- paying taxTaxTo tax is to impose a financial charge or other levy upon a taxpayer by a state or the functional equivalent of a state such that failure to pay is punishable by law. Taxes are also imposed by many subnational entities...
- serving on a juryJuryA jury is a sworn body of people convened to render an impartial verdict officially submitted to them by a court, or to set a penalty or judgment. Modern juries tend to be found in courts to ascertain the guilt, or lack thereof, in a crime. In Anglophone jurisdictions, the verdict may be guilty,...
- votingVotingVoting is a method for a group such as a meeting or an electorate to make a decision or express an opinion—often following discussions, debates, or election campaigns. It is often found in democracies and republics.- Reasons for voting :...
- obeying the criminal lawLawLaw is a system of rules and guidelines which are enforced through social institutions to govern behavior, wherever possible. It shapes politics, economics and society in numerous ways and serves as a social mediator of relations between people. Contract law regulates everything from buying a bus...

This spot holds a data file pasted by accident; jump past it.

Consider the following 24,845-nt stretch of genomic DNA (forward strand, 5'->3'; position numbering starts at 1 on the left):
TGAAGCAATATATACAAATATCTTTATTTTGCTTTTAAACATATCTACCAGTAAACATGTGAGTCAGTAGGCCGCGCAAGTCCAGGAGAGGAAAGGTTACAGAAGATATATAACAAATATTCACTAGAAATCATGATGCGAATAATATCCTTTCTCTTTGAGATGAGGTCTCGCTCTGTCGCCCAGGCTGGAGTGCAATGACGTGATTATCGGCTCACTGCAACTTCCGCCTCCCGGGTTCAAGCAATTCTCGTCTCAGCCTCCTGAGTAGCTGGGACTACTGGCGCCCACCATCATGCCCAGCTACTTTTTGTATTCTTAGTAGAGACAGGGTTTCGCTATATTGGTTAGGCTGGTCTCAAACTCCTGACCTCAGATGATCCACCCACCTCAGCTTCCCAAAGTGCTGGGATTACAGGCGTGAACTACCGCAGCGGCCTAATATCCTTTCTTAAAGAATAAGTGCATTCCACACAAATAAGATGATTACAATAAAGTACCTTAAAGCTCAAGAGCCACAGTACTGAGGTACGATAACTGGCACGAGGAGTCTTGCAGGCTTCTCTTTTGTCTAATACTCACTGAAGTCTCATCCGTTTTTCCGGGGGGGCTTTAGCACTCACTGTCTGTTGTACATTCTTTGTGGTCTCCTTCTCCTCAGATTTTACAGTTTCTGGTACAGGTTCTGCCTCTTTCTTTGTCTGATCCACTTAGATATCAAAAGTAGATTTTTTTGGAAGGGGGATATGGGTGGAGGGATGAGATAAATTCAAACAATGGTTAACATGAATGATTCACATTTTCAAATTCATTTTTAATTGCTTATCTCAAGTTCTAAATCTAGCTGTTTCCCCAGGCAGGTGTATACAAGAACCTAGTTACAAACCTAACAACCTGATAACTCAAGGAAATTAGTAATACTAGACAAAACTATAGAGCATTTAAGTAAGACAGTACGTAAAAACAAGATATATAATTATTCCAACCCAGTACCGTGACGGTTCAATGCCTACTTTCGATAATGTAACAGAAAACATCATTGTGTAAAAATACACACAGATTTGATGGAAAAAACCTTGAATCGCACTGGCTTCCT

s enacted by one's government, even while abroad
- for children and teens, attending schoolSchoolA school is an institution designed for the teaching of students under the direction of teachers. Most countries have systems of formal education, which is commonly compulsory. In these systems, students progress through a series of schools...
; per law by compulsory educationCompulsory educationCompulsory education refers to a period of education that is required of all persons.-Antiquity to Medieval Era:Although Plato's The Republic is credited with having popularized the concept of compulsory education in Western intellectual thought, every parent in Judea since Moses's Covenant with...